Sunday, 30 June 2013

Snail Pen 1.0

I now have the starting of a snail pen prototype. I've started with a simple wooden frame with a lifting lid, and intend to fix wire mesh to the outside, to keep out pests, and a wind proof mesh to the inside to give some shade. The whole thing fill be fixed into the ground and the wire mesh buried to stop burrowing (by pests, not snails ;-) )
I'll post more photos when it is completed.

Wednesday, 8 May 2013

Plan B

As a result of my experience cooking and eating garden snails, I have made a decision to resurect the St Mary Bourne Snail Farm plan. This is partly due to the success and positive feedback received from those who tried the snails I cooked, but also from those who have offered to help fund the project and were disapointed that the Kickstarter funding did not succeed.

The farm will specialize in farming snail species native to the UK, particularly white lipped, brown lipped and garden snails. They are smaller than the Escargot de Bourgogne (Helix Pomatia) but (based on my experience) have a better flavour and texture.

I will be contacting those people who kindly pledged support for the project when it was promoted on Kickstarter with a request to support the new project on slightly different terms.

If anyone else is interested in sharing in this adventure, please contact me and I'll give further details.

Eating Garden Snails

I have spent the last weekend camping with my lovely and large family in East Sussex and took the opportunity to cook them all some edible garden snails.

I had done a little research and came up with a list of edible snails that can be found in the UK.

The week before, I roped in my children to help me search the garden. We managed to find about sixty and housed them in an old fish tank where we fed them on sliced carrot and potato peel for a week. This is required for all of the grit that snails like to eat to pass through them.
We found three species that could be recognised as edible: Helix aspersa (the garden snail),
White-lipped Snails (
Cepaea hortensis
) and
Brown-lipped Snails (Cepaea nemoralis)

The snails were purged for two days before they were to be eaten by removing them to a pot without food and washing them regularly.

I cooled the snails down over night to get them to retreat into their shells, then placed them into salted water heated to a rolling boil.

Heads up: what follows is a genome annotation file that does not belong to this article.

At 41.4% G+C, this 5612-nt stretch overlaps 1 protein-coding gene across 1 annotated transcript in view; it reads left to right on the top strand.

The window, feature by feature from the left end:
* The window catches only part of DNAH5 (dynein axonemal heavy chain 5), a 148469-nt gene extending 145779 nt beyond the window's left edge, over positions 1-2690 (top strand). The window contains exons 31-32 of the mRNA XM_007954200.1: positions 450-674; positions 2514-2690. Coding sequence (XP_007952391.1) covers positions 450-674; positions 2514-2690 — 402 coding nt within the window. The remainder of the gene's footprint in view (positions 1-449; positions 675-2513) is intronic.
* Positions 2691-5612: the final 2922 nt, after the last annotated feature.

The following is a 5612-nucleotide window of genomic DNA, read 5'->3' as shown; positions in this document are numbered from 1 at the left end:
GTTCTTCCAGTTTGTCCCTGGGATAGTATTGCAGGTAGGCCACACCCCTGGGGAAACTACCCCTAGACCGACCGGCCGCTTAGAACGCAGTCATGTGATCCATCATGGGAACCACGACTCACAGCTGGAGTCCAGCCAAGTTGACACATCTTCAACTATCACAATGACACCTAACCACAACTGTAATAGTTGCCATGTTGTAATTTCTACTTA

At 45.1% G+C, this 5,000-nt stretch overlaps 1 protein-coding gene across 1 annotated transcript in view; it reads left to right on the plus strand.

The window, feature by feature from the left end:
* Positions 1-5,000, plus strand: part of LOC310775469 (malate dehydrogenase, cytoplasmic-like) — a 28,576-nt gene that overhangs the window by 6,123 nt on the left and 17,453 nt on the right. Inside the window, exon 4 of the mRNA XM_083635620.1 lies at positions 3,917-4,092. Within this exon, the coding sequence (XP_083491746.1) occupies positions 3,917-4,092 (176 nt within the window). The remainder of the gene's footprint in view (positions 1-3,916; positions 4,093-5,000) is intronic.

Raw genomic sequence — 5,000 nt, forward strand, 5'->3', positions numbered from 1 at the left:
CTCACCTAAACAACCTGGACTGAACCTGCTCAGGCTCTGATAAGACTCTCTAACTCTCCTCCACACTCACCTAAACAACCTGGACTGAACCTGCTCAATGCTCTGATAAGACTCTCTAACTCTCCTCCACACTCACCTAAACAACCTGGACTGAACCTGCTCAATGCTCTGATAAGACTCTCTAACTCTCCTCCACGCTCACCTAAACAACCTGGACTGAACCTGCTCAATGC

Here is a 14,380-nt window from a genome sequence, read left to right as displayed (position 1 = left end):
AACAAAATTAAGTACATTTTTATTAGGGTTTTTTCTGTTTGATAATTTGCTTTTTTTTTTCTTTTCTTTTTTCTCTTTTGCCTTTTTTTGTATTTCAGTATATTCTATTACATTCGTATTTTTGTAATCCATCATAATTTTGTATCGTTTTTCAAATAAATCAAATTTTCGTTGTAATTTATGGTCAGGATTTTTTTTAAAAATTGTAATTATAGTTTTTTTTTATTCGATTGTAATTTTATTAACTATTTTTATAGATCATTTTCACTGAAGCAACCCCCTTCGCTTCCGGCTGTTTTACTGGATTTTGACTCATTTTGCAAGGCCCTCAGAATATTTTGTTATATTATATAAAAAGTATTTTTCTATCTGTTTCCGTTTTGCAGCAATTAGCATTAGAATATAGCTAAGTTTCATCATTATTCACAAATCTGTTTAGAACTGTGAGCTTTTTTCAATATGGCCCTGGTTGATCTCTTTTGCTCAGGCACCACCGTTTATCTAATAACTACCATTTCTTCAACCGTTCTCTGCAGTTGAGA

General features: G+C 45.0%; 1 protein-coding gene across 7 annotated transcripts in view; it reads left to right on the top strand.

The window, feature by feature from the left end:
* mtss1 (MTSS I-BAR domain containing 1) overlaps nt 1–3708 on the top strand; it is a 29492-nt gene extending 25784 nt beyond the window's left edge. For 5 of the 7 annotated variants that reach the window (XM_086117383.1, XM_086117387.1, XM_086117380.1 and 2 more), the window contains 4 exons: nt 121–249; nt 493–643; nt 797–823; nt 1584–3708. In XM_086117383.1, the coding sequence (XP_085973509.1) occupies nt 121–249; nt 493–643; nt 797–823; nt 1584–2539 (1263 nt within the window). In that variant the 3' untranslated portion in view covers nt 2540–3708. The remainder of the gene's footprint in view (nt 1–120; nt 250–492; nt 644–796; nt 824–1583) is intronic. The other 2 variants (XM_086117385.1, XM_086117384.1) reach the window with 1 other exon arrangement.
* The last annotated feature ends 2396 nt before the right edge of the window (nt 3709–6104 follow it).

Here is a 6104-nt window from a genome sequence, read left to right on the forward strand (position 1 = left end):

They were removed after 5 minutes and rinsed again in clean water. Using a pin, I removed the snails from their shells then boiled for an hour in vegetable stock to soften the meat.

Finally I drained them and fried them quickly in butter, honey and pepper.

The number of snails was quite small for the number of people, but everyone that wanted to had a taste, with most people pleasantly surprised at how nice they tasted, particularly the smaller species (the white lipped and brown lipped snails).

Unfortunately I was cooking the evening meal, so missed the opportunity to take any photographs, I'll take some the next time I'm cooking some up. Maybe if you are reading this and decide to cook your own garden snails, you could send me a link to your photographs.

Monday, 18 February 2013

The Kickstarter project funding period has ended without meeting the target investment of £700. This has not stopped the project, just changed its initial size and scope. I will be self funding a smaller farm of about 1000 snails over the next year.

At the moment I have another project to concentrate on, Halcyon, a holiday home on the banks of the Norfolk Broads. I will return to this project when I have some time and it is a bit warmer ;-)

Thank you for all of those who pledged support through Kickstarter, I will supply your snails, please follow me as I take the project forward.

Thursday, 24 January 2013

It's been snowing quite a lot here in St Mary Bourne, so can't do much outside. I have, however come up with a logo.

I had some earlier attempts but was not happy with them based on text around a circle:



but these did not make me think quality food product so I did not pursue the idea any further. 



Foodies100 Index of UK Food Blogs
Morphy Richards

Thursday, 17 January 2013

Snail Pate 1.0


As I am off to a party this weekend, I thought I'd take the opportunity to come up with a new snail recipe to take along. If it proves popular, I'll include it in the recipe book.
I decided to start with a smooth pate as this is a good way to make a few snails go a long way and people can take as much, or as little, as they like. Apart from snails, the pate if flavoured with coriander and chilli to give it a fresh taste to compliment the earthiness of  the snails flavour and capped with a lemon butter. 
As I don't have a snail farm yet and fresh free range snails are out of season, I've used a 400g tin of imported French snails.
This is only version 1.0 of the recipe, I will post feedback after the weekend and try any suggested improvements on another occasion. Here is an initial photo. I'll get a better one when I come to eat some.


For the pate Recipe
  • 400g cooked snails
  • 1 tbsp Fresh Coriander
  • 2 tbsp Olive Oil
  • 2 cloves of garlic
  • 1 shallot
  • 2 large mushrooms or double the number of snails
  • 1 tsp chilli
  • 2 tsp lemon juice
  • 50g butter
For the lemon butter cap
  • ½ tsp lemon oil
  • 100g butter
  • 1 tsp lemon juice
Blend all of the ingredients for the pate together and gently fry for 10 minutes.
Blend the pate again until smooth.
Spoon into ramekins and smooth leaving ½ a cm at the top for the butter cap then cool in the fridge.
Melt the butter and stir in the lemon oil and lemon juice.
Pour the melted lemon butter over the pate until covered.
Place back in fridge until butter solidifies.
Serve on hot buttered toast.

Update:
A better photo will have to wait. The party where I was taking the pate was cancelled due to snow and I have put it all in the freezer ready for a new party date.

Tuesday, 15 January 2013